Antibodies and Reagents for Infectious Diseases
A virus is a microscopic
(From the Latin virus meaning
or poison). They depend on the host cells that they infect to reproduce. When found outside of host cells, viruses exist as a protein coat or capsid, sometimes enclosed within a membrane. The
encloses genetic material (RNA or DNA) which codes for the virus elements.
They need a host living cell to reproduce. They can infect all types of life forms, from animals and plants to microorganisms, including bacteria and archaea. To do so, a virus inserts its genetic material into its host, literally taking over the host's functions. The infected cell reproduces more viral protein and genetic material instead of its usual products. It is this process that earns viruses the classification of "parasite".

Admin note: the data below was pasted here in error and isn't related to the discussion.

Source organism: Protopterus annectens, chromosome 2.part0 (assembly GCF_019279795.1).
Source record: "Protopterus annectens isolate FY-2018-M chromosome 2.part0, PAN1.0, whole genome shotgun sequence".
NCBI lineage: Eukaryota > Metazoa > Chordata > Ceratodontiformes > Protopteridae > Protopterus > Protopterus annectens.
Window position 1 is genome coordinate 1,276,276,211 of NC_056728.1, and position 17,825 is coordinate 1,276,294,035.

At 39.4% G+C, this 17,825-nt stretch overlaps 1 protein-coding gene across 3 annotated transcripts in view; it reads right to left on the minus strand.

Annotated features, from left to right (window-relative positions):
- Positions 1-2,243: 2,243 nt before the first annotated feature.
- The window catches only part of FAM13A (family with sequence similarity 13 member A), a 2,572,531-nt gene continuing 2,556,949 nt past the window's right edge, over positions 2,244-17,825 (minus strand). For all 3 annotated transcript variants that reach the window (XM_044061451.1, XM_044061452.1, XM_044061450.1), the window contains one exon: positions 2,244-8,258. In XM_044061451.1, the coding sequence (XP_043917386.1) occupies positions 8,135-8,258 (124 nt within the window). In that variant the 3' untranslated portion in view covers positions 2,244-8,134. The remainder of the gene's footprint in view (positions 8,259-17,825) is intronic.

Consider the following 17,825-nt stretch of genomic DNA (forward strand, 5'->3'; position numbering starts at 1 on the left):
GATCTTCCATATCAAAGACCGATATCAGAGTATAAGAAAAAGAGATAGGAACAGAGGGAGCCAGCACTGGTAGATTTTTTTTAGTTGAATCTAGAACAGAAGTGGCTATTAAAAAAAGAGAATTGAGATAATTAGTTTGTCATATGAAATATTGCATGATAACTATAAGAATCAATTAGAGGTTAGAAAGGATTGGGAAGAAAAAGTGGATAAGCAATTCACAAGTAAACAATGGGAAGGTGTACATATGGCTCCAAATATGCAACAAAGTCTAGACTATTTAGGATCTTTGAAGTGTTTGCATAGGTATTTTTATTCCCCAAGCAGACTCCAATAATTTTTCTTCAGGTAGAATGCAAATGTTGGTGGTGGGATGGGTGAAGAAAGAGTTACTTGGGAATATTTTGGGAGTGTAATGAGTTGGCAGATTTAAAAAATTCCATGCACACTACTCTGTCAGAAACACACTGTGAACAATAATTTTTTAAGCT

Some viruses may remain dormant inside host cells for long periods, causing no obvious change in their host cells (a stage known as the lysogenic phase). But when a dormant virus is stimulated, it enters the lytic phase: new viruses are formed, self-assemble, and burst out of the host cell, killing the cell and going on to infect other cells.
Viruses cause a number of diseases in eukaryotes. In humans, this includes:
How does our body fight viruses?
A viral infection is first detected by the innate immune system, also known as the nonspecific immune system. A process begins called
, which is crucial to fighting viruses because it degrades the viral genetic material and enables cells to survive the infection.
At later stage a strong adaptive immune response is developed along with immunological memory, where each pathogen is "remembered" by a signature
This is an antigen-specific response which requires the recognition of specific "non-self" antigens during a process called antigen presentation. The key components of the adaptive immune system are B-cells, T-cells,
and the secondary lymphoid organs.
You can browse below for the corresponding product list depending on your pathogen of interest: